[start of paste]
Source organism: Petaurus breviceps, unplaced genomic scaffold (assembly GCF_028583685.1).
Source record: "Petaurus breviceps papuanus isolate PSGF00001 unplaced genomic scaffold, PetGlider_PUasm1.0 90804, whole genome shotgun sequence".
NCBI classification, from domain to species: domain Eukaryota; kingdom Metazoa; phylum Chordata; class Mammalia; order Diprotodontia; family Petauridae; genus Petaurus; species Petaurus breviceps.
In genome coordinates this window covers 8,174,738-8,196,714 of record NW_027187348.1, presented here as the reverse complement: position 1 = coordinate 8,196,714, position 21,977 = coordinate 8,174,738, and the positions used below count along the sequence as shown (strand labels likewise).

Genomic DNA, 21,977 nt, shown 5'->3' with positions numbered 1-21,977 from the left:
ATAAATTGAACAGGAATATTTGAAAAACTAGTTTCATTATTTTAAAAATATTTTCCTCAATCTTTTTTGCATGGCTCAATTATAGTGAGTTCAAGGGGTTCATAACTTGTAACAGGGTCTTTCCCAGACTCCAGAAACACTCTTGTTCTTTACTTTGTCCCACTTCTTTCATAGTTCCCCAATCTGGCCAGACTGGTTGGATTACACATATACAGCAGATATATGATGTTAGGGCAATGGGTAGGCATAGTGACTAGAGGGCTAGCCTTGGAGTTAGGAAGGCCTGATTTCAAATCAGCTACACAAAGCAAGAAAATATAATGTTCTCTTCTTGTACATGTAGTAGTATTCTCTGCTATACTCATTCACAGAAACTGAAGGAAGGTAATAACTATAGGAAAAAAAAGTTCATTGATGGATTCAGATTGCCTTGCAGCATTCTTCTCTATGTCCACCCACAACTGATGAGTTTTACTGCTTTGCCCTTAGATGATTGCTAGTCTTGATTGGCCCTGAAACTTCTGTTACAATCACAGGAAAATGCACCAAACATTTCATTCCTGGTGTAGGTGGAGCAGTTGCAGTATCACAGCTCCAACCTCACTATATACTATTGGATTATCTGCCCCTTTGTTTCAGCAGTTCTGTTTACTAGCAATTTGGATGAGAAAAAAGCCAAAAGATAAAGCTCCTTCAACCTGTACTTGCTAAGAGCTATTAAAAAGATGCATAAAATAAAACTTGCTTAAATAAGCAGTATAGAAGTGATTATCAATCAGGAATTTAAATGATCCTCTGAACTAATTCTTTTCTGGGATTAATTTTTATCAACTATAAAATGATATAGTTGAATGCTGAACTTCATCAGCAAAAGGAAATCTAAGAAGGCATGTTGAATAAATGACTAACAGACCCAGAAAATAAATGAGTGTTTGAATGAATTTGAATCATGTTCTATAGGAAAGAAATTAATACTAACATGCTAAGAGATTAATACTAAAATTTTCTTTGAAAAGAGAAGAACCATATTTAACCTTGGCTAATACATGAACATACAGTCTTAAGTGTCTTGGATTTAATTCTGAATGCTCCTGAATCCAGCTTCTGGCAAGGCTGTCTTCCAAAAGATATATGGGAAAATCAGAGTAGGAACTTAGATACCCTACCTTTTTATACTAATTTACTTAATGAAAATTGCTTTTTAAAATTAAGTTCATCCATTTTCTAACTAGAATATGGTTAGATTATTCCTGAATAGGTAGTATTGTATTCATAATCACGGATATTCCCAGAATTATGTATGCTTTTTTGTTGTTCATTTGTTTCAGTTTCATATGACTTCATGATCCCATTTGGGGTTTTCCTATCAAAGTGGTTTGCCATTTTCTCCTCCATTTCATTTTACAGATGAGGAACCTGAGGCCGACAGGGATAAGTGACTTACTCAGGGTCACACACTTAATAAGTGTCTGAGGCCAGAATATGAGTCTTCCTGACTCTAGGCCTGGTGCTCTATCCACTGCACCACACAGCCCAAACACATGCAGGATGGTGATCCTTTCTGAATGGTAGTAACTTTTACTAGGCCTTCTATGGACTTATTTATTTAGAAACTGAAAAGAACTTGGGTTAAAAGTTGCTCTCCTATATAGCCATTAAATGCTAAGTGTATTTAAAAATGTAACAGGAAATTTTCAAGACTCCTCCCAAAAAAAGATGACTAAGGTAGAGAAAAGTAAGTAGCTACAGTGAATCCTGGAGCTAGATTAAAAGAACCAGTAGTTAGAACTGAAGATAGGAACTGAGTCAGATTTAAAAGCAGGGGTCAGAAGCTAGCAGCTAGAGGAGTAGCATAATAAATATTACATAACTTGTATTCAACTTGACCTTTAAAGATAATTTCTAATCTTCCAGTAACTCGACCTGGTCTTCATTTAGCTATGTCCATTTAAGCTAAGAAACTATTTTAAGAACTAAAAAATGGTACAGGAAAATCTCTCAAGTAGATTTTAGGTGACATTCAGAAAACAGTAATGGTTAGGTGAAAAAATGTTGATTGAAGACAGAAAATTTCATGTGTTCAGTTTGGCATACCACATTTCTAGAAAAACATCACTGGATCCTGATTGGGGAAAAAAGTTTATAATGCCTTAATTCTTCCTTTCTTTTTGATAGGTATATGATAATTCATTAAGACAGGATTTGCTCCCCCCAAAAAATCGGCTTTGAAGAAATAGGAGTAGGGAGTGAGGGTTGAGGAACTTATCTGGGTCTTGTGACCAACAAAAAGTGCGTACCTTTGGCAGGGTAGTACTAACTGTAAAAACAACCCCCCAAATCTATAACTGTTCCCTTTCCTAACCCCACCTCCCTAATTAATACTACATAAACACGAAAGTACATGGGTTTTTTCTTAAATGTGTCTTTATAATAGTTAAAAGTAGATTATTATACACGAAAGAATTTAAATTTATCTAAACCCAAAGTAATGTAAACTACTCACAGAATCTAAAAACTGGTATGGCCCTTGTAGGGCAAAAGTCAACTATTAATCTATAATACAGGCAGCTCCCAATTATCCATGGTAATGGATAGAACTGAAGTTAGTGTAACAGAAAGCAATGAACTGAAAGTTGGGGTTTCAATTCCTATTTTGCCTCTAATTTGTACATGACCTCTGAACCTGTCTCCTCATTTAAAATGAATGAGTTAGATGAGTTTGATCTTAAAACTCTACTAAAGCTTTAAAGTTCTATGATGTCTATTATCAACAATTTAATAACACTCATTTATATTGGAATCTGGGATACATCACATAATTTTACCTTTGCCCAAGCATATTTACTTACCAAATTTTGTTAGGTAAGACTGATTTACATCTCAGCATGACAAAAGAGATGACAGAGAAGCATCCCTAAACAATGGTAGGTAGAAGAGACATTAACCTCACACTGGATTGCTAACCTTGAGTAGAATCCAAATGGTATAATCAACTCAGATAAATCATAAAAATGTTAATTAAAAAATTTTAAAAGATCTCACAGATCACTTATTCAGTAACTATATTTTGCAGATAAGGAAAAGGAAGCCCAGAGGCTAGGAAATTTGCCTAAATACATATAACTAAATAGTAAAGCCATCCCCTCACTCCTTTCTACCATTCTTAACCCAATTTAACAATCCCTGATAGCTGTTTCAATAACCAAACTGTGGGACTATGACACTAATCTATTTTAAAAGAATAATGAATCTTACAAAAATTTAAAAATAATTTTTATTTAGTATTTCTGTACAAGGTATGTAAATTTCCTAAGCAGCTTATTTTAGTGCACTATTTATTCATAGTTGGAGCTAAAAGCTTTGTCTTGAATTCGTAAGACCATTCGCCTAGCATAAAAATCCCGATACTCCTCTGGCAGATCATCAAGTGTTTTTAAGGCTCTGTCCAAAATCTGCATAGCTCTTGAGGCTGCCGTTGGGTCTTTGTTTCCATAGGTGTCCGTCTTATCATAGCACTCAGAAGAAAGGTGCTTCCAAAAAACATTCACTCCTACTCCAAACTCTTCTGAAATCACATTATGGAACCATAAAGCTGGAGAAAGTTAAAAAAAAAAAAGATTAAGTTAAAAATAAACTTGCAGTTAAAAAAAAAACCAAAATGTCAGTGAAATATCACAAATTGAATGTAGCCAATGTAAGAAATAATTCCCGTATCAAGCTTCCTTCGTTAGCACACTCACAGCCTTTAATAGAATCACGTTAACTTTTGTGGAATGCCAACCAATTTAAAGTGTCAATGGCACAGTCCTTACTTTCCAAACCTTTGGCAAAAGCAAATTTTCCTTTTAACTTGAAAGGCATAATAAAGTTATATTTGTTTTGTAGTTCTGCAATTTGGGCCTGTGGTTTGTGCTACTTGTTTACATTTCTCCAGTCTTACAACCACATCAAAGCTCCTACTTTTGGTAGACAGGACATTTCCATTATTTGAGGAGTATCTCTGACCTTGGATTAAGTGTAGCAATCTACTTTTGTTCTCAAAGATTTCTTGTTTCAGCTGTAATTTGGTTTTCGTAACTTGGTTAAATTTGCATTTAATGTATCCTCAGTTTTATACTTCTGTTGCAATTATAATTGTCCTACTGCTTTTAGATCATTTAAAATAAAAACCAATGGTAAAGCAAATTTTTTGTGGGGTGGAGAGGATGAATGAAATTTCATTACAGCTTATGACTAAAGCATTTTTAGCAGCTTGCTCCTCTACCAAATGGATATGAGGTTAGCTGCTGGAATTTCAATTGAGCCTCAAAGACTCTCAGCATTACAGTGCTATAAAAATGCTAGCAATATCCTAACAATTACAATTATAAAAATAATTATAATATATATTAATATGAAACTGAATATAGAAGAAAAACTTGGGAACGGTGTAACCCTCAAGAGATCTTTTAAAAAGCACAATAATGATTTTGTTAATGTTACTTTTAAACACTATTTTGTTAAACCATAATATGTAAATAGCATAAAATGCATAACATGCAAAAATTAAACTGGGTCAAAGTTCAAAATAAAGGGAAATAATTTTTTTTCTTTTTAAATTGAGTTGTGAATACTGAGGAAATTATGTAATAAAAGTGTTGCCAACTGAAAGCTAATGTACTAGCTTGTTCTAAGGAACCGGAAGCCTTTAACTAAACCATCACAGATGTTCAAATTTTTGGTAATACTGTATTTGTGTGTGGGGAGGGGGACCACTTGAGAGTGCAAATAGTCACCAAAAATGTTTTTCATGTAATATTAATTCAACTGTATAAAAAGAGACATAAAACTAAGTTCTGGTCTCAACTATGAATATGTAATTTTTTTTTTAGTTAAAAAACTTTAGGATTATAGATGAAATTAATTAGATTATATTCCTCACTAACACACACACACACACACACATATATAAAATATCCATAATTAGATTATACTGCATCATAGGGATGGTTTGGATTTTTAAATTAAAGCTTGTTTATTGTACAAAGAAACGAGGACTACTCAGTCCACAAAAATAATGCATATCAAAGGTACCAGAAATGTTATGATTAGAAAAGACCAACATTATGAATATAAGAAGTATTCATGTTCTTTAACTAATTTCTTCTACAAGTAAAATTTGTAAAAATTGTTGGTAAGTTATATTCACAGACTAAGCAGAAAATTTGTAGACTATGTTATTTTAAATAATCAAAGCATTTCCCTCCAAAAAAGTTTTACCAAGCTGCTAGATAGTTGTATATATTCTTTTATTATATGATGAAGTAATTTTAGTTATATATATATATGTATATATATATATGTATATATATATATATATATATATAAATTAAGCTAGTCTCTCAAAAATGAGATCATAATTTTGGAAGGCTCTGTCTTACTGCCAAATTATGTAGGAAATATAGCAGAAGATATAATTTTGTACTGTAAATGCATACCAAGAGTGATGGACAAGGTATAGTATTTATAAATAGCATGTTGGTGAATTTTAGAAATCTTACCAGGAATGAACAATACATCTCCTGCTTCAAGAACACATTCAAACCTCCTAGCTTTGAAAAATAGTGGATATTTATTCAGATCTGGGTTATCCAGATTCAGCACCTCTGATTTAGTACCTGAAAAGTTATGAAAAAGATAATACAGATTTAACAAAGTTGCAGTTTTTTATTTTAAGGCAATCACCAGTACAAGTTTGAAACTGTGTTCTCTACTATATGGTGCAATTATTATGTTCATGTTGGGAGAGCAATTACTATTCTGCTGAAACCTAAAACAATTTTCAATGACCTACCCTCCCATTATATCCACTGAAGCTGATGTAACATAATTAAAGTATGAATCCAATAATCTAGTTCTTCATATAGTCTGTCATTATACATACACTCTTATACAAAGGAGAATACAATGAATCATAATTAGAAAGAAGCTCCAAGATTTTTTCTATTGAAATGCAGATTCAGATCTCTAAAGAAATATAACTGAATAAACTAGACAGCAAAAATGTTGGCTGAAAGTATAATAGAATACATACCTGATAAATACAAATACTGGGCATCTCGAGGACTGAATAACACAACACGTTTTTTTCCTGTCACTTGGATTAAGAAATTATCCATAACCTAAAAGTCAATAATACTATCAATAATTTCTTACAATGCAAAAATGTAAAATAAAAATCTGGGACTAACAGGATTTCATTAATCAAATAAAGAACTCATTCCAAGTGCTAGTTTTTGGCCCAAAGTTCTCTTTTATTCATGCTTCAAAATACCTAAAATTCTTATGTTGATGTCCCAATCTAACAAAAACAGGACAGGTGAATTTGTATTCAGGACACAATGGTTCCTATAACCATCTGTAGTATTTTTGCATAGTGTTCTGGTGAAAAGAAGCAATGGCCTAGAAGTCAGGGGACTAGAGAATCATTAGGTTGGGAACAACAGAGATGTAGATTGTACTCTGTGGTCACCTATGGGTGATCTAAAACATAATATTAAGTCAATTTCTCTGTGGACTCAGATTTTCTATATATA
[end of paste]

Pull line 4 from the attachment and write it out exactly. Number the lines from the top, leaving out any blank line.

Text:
In genome coordinates this window covers 8,174,738-8,196,714 of record NW_027187348.1, presented here as the reverse complement: position 1 = coordinate 8,196,714, position 21,977 = coordinate 8,174,738, and the positions used below count along the sequence as shown (strand labels likewise).